As in the case of "Say Anything". I had never seen it before, and it's been a part of the collective consciousness since its release. Finally able to see why, for myself, I was pleased to find that there are many wonderful moments; that its cinematic significance is more than justified. And now for me it's no longer simply, you know... that movie where John Cusack holds up a boom box above his head playing 'In Your Eyes'. But what a great character Lloyd Dobler turns out to be, just as the film's reputation has long indicated.

But onto the critique, and as I expect most would know that it is about Lloyd Dobler (John Cusack), an underachiever type, who falls in love with the overachiever valedictorian of his high school, Diane Court (Ione Skye), upon graduating. The story takes place in Seattle, Washington. Diane has received a substantial fellowship to study in England, and while her time is limited before going abroad, Lloyd is determined to spend as much of it with her as possible.

The triumph of "Say Anything" is not only that it is about honesty and decency, but also its real development at the core of the story: a young woman's transition from her first protective and loving figure (the father) to the next (the relationship), and how in this case the better man, Lloyd, wins her trust. It is about the virtue of being completely transparent, which LLoyd is. Diane's father loves and respects her more than anything, and he is convincing as a very virtuous man. But once it comes to light that he had in fact taken certain liberties in his nursing home business, and the IRS has been investigating him, it becomes clear that Lloyd is even more decent than he, and that Diane can comfortably and safely transition to being with him as her supporter and protector.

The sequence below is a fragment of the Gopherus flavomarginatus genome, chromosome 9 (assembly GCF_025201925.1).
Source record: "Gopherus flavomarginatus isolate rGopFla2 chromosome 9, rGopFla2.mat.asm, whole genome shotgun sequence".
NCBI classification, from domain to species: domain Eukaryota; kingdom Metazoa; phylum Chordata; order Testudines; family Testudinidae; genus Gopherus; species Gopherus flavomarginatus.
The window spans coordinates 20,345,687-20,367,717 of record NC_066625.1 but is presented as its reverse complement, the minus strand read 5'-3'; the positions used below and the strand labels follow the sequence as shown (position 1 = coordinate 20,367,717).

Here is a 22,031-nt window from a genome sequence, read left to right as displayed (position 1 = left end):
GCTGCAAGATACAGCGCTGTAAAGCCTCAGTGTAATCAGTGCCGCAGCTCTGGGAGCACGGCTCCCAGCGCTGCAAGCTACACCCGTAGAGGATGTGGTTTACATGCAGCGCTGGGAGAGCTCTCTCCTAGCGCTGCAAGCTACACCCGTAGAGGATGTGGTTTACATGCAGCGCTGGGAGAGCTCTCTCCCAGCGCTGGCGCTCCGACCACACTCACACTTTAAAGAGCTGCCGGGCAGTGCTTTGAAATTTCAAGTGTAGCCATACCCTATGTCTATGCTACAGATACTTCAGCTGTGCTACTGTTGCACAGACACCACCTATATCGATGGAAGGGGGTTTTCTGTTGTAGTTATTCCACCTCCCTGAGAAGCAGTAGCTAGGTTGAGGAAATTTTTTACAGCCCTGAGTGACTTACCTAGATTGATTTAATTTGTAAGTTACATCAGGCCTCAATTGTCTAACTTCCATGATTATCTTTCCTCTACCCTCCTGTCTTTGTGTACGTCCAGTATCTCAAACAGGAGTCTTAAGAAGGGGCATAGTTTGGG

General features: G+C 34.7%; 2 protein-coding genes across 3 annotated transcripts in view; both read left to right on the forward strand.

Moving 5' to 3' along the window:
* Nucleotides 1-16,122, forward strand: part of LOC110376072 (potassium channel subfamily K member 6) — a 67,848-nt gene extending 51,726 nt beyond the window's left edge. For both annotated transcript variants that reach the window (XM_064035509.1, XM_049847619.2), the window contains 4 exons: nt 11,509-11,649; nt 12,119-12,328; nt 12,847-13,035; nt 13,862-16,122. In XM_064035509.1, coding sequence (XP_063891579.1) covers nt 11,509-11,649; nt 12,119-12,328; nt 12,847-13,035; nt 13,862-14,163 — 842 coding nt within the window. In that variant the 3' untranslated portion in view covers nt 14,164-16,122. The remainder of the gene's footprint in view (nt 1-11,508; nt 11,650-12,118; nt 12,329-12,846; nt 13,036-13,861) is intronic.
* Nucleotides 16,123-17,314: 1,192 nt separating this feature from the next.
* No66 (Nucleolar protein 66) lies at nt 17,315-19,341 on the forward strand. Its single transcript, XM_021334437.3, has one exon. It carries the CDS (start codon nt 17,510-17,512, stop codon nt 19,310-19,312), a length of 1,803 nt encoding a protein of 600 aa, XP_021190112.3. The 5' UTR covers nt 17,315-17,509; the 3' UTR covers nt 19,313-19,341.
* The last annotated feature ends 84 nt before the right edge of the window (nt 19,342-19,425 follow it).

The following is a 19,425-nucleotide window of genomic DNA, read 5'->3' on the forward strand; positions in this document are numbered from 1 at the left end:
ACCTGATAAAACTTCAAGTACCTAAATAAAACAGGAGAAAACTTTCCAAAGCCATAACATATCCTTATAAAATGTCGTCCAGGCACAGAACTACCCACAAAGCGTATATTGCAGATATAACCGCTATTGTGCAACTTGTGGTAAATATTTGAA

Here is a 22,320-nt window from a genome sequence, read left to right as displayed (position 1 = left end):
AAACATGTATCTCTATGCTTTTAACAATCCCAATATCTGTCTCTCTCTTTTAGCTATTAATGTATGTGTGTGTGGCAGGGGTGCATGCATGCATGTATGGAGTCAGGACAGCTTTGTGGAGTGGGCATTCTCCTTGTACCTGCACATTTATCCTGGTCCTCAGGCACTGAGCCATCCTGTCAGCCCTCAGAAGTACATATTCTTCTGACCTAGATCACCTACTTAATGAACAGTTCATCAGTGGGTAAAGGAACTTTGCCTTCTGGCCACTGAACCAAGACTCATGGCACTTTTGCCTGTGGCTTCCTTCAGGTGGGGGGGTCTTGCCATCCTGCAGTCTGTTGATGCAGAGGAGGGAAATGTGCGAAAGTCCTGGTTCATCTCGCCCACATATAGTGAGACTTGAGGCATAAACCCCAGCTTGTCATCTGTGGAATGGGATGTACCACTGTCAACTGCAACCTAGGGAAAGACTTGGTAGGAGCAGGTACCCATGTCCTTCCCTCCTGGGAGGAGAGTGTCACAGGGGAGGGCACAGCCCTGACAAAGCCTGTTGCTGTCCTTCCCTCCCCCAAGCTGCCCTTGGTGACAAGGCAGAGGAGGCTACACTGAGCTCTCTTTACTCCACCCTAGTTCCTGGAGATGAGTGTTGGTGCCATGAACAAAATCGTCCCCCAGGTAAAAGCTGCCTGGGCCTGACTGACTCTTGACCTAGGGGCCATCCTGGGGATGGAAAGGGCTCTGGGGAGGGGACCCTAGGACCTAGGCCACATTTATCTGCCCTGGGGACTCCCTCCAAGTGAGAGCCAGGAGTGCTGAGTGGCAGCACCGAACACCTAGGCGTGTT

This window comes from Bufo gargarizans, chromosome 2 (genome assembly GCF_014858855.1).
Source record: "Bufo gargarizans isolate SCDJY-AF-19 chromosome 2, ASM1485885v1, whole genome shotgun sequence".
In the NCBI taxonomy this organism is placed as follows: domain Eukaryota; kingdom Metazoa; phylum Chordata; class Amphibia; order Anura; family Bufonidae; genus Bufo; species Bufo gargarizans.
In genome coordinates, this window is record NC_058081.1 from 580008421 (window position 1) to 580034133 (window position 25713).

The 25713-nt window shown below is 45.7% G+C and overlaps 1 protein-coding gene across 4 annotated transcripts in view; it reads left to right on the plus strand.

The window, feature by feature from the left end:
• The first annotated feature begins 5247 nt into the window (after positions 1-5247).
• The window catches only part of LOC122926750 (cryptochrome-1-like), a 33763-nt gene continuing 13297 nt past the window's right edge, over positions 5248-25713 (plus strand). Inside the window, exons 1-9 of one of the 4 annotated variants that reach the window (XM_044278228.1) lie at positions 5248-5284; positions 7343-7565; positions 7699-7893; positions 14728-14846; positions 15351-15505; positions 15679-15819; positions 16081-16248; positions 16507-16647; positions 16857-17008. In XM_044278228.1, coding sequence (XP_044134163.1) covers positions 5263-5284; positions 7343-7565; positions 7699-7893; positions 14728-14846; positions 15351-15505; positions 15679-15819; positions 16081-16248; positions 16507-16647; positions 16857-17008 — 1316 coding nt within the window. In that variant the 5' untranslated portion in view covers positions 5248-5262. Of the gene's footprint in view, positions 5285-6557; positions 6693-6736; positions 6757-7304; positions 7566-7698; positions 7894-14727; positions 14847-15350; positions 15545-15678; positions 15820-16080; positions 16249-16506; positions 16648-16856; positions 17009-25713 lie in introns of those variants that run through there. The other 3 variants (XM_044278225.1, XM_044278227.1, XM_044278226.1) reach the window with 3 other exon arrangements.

Having been aware of this film's strong following for such a long time, but never having seen it for myself, part of my viewing of it became a curiosity of sorts, my seeking to unravel the mystery and the origin of its romantic affect on people. It certainly has that affect - it has been on countless best film or best romantic film lists, and in 2002 it was ranked number one in Entertainment Weekly's list for best modern romantic films. Lloyd Dobler, the character, also has a major following. There are plenty of groups and websites dedicated to him, and he is the inspiration for one band's name, called The Lloyd Dobler Effect.